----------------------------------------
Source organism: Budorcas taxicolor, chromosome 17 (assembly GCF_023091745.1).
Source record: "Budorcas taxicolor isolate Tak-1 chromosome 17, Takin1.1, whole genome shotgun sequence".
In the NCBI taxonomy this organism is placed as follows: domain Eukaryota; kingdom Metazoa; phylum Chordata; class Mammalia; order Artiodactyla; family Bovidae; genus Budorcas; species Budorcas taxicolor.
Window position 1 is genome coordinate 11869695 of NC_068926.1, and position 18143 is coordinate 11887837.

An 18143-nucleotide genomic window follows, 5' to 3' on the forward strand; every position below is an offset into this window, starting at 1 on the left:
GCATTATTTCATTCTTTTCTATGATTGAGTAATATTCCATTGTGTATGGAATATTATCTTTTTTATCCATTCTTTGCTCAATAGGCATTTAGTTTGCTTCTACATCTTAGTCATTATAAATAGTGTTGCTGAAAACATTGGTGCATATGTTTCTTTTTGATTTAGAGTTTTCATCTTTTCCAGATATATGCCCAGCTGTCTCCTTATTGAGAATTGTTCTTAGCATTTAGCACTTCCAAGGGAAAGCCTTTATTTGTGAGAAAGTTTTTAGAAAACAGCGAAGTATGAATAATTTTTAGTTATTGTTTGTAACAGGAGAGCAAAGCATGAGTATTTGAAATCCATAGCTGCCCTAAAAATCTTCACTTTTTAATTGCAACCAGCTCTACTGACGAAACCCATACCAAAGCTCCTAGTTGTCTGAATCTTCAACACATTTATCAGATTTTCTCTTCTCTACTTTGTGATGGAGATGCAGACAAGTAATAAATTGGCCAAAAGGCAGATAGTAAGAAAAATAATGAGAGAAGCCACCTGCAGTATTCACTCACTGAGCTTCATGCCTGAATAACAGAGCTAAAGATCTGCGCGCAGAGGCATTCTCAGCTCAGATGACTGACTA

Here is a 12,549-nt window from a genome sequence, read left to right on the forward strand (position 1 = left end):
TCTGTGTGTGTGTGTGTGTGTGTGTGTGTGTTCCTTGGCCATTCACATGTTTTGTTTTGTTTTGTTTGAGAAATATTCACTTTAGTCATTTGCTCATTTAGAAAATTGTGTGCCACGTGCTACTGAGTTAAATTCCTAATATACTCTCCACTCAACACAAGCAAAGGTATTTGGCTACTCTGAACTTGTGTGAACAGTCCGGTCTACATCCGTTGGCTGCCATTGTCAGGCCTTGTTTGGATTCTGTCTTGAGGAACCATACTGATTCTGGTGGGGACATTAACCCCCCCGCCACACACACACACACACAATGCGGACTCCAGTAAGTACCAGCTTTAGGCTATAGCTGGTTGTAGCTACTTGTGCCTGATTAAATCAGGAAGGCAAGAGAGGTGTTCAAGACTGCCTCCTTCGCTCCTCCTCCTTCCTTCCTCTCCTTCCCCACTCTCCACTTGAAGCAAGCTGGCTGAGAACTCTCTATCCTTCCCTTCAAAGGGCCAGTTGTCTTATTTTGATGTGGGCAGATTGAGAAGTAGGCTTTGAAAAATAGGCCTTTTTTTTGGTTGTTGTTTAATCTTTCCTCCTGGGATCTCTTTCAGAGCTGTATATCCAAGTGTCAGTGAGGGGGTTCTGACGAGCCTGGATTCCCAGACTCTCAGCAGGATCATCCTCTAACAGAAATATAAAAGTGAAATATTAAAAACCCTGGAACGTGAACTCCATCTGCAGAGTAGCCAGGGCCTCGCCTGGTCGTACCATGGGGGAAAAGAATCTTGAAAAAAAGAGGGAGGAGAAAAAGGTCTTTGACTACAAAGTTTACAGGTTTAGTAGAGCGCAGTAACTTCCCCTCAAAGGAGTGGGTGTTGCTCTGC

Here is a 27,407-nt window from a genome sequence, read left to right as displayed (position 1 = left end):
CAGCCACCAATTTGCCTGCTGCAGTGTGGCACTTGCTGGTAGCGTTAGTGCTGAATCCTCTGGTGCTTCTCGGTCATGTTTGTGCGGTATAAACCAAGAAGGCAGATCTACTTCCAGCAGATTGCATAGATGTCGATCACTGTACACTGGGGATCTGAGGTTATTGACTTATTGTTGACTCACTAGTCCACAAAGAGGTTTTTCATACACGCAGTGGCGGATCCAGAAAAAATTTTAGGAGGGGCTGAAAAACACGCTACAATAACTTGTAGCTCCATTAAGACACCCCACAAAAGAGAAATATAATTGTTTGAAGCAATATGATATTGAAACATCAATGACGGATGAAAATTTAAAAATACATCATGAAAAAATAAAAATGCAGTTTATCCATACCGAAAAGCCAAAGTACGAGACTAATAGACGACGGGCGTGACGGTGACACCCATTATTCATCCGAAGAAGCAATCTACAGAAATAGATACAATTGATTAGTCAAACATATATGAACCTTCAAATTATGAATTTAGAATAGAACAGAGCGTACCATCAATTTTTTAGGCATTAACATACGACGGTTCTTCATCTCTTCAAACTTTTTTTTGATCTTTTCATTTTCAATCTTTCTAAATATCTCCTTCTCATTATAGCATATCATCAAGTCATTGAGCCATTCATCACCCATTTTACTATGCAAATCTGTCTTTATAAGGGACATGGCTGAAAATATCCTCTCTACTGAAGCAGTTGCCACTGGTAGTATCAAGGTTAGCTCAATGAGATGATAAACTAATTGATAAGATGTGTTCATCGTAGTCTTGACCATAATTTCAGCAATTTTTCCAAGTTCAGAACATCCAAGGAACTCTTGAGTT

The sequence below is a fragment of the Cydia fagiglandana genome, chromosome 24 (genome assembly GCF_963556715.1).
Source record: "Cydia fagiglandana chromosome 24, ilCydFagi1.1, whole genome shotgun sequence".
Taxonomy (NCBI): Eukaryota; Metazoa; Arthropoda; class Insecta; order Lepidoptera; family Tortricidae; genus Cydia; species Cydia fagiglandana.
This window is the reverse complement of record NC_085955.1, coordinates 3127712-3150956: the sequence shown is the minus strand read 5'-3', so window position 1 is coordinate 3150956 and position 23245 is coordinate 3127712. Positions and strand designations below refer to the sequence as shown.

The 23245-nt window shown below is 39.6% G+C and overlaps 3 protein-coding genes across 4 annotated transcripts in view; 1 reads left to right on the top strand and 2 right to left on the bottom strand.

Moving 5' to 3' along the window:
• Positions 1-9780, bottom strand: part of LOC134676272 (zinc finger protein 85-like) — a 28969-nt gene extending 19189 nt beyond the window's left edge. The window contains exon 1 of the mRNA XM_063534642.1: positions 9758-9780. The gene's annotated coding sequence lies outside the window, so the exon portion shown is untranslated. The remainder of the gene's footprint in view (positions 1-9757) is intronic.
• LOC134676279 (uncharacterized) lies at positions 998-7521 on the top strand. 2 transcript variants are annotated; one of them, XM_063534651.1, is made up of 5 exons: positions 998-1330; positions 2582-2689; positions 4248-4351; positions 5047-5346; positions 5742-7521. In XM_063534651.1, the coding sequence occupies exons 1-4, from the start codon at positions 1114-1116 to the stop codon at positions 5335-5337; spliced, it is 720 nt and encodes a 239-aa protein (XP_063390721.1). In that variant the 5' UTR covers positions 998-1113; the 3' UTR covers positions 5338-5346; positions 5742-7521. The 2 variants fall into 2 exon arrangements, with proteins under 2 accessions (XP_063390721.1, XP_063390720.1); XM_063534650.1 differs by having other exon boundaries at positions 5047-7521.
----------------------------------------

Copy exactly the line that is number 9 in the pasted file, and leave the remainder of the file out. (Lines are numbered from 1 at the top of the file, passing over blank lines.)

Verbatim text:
Here is a 27,407-nt window from a genome sequence, read left to right as displayed (position 1 = left end):